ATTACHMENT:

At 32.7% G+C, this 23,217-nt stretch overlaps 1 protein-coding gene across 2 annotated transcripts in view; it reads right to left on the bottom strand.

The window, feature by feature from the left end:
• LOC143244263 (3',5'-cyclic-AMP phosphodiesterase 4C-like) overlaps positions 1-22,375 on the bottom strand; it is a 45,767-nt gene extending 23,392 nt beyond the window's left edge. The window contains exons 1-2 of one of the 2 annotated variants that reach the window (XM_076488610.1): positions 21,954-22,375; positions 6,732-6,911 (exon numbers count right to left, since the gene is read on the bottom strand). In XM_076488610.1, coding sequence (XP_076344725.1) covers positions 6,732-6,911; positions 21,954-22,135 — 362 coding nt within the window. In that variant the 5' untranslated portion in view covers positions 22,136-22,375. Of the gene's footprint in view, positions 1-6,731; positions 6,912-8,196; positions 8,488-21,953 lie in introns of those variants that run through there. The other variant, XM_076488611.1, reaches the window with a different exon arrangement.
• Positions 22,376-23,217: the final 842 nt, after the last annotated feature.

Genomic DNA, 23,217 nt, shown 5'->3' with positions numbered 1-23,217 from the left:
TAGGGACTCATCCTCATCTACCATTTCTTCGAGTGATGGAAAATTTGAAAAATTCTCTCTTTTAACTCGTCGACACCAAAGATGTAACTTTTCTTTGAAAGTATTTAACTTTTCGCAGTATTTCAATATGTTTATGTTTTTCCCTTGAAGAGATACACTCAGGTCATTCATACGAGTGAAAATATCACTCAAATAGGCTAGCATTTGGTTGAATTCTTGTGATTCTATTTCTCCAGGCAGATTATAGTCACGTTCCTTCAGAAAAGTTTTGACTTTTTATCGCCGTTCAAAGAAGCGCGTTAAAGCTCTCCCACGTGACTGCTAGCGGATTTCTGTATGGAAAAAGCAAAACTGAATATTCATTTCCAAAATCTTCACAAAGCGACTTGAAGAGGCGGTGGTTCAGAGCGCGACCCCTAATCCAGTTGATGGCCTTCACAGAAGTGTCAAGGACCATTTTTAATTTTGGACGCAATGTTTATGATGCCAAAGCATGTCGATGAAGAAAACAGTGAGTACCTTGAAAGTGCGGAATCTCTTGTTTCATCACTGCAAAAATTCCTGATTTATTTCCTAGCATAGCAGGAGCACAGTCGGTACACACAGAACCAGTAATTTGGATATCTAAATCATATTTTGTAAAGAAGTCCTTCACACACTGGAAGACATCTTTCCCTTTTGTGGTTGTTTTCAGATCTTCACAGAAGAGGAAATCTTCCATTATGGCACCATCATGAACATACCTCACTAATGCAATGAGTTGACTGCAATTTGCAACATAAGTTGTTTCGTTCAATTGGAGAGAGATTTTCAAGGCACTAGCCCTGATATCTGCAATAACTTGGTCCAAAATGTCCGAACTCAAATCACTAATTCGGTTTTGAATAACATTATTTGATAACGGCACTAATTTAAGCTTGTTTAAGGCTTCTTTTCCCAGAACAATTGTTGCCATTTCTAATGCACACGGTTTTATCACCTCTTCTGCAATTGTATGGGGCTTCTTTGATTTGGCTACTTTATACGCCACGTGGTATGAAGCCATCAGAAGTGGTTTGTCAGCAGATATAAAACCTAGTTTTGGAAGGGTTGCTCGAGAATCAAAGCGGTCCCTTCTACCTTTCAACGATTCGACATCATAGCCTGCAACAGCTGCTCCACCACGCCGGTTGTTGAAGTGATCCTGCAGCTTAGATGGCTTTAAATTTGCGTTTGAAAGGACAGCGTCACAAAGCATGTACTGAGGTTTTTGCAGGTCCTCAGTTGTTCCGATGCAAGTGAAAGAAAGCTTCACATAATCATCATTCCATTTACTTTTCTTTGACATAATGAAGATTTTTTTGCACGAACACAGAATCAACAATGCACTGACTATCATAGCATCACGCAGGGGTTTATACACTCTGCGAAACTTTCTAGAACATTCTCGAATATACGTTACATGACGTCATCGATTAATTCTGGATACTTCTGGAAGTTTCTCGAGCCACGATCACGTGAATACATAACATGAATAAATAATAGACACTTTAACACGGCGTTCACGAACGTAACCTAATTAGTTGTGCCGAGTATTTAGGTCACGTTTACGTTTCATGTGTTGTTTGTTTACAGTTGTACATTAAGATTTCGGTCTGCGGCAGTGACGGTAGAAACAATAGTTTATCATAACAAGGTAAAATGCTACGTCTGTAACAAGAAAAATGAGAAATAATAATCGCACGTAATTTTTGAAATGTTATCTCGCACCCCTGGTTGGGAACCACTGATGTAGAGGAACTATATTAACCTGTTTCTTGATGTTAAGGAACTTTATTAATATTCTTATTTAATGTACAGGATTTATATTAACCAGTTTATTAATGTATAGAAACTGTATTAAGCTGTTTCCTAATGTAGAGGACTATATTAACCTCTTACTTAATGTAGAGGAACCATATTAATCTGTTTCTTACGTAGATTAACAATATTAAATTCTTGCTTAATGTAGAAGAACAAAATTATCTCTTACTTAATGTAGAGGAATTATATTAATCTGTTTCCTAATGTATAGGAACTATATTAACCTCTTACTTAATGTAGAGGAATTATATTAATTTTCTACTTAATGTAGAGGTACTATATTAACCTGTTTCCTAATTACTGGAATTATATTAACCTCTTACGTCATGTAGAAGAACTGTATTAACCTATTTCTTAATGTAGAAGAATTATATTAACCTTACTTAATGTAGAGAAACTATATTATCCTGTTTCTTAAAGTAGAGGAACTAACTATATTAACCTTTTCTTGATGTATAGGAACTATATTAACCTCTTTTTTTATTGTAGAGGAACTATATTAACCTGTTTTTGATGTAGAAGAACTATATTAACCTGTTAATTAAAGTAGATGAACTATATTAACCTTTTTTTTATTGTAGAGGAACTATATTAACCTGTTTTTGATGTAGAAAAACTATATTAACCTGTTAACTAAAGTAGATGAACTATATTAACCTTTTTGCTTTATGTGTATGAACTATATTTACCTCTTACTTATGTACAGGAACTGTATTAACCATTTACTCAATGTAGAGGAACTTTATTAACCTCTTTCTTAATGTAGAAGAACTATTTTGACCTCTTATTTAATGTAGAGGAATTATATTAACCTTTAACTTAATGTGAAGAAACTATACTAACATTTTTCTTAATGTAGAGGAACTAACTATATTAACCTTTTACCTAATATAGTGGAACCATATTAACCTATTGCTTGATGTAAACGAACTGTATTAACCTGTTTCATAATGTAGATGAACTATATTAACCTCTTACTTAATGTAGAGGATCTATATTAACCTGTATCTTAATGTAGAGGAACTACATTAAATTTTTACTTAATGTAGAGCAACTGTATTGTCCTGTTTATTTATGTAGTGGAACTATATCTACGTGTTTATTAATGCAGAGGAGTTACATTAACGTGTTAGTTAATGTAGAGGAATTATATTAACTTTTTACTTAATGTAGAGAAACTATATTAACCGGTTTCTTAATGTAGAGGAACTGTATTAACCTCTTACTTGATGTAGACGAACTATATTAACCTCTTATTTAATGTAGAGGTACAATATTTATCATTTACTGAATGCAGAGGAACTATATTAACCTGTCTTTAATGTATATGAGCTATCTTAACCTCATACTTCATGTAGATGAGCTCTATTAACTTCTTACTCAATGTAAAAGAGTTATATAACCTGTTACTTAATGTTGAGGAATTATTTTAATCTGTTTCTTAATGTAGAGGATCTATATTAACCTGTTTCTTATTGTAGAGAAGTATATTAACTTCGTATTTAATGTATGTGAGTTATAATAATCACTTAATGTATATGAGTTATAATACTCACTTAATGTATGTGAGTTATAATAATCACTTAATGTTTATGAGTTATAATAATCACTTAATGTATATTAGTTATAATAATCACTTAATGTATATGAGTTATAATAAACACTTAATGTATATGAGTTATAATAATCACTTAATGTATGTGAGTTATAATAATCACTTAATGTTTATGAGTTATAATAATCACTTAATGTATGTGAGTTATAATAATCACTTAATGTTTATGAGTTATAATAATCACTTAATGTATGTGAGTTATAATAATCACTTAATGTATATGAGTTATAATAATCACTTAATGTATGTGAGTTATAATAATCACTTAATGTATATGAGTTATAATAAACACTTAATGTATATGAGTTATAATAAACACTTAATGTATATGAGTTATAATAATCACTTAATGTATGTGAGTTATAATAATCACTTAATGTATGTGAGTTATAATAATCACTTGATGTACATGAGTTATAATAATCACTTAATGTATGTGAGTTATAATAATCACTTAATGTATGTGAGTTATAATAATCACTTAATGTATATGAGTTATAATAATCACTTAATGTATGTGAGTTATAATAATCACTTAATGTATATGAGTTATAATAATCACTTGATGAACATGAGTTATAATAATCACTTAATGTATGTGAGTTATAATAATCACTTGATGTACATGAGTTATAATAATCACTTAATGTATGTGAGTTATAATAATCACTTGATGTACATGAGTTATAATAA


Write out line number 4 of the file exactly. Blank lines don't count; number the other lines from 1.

• Positions 22,376-23,217: the final 842 nt, after the last annotated feature.